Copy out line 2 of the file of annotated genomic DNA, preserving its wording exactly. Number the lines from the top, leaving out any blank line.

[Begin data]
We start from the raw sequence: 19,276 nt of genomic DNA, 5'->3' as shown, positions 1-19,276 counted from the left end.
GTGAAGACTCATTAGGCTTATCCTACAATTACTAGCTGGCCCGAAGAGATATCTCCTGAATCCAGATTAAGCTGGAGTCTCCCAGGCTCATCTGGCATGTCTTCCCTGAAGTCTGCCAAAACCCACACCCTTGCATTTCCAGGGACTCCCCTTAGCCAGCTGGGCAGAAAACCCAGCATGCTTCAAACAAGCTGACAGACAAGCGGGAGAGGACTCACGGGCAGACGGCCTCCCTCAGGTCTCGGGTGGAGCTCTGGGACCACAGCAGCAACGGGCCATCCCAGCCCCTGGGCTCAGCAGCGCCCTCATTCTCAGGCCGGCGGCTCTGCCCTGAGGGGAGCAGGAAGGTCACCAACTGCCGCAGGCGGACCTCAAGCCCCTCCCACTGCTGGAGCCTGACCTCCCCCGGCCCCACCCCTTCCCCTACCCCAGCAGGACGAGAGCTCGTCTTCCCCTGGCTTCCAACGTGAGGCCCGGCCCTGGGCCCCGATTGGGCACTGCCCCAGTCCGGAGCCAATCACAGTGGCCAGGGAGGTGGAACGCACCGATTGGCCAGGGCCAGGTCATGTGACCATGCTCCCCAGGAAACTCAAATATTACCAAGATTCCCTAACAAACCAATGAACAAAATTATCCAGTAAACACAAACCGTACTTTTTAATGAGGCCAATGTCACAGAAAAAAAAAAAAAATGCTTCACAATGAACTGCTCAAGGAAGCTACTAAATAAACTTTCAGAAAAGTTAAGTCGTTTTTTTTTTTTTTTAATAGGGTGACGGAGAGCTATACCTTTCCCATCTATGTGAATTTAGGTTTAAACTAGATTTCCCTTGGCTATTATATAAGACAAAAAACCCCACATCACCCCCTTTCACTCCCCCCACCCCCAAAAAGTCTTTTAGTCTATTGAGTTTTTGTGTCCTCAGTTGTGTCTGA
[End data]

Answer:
GTGAAGACTCATTAGGCTTATCCTACAATTACTAGCTGGCCCGAAGAGATATCTCCTGAATCCAGATTAAGCTGGAGTCTCCCAGGCTCATCTGGCATGTCTTCCCTGAAGTCTGCCAAAACCCACACCCTTGCATTTCCAGGGACTCCCCTTAGCCAGCTGGGCAGAAAACCCAGCATGCTTCAAACAAGCTGACAGACAAGCGGGAGAGGACTCACGGGCAGACGGCCTCCCTCAGGTCTCGGGTGGAGCTCTGGGACCACAGCAGCAACGGGCCATCCCAGCCCCTGGGCTCAGCAGCGCCCTCATTCTCAGGCCGGCGGCTCTGCCCTGAGGGGAGCAGGAAGGTCACCAACTGCCGCAGGCGGACCTCAAGCCCCTCCCACTGCTGGAGCCTGACCTCCCCCGGCCCCACCCCTTCCCCTACCCCAGCAGGACGAGAGCTCGTCTTCCCCTGGCTTCCAACGTGAGGCCCGGCCCTGGGCCCCGATTGGGCACTGCCCCAGTCCGGAGCCAATCACAGTGGCCAGGGAGGTGGAACGCACCGATTGGCCAGGGCCAGGTCATGTGACCATGCTCCCCAGGAAACTCAAATATTACCAAGATTCCCTAACAAACCAATGAACAAAATTATCCAGTAAACACAAACCGTACTTTTTAATGAGGCCAATGTCACAGAAAAAAAAAAAAAATGCTTCACAATGAACTGCTCAAGGAAGCTACTAAATAAACTTTCAGAAAAGTTAAGTCGTTTTTTTTTTTTTTTAATAGGGTGACGGAGAGCTATACCTTTCCCATCTATGTGAATTTAGGTTTAAACTAGATTTCCCTTGGCTATTATATAAGACAAAAAACCCCACATCACCCCCTTTCACTCCCCCCACCCCCAAAAAGTCTTTTAGTCTATTGAGTTTTTGTGTCCTCAGTTGTGTCTGA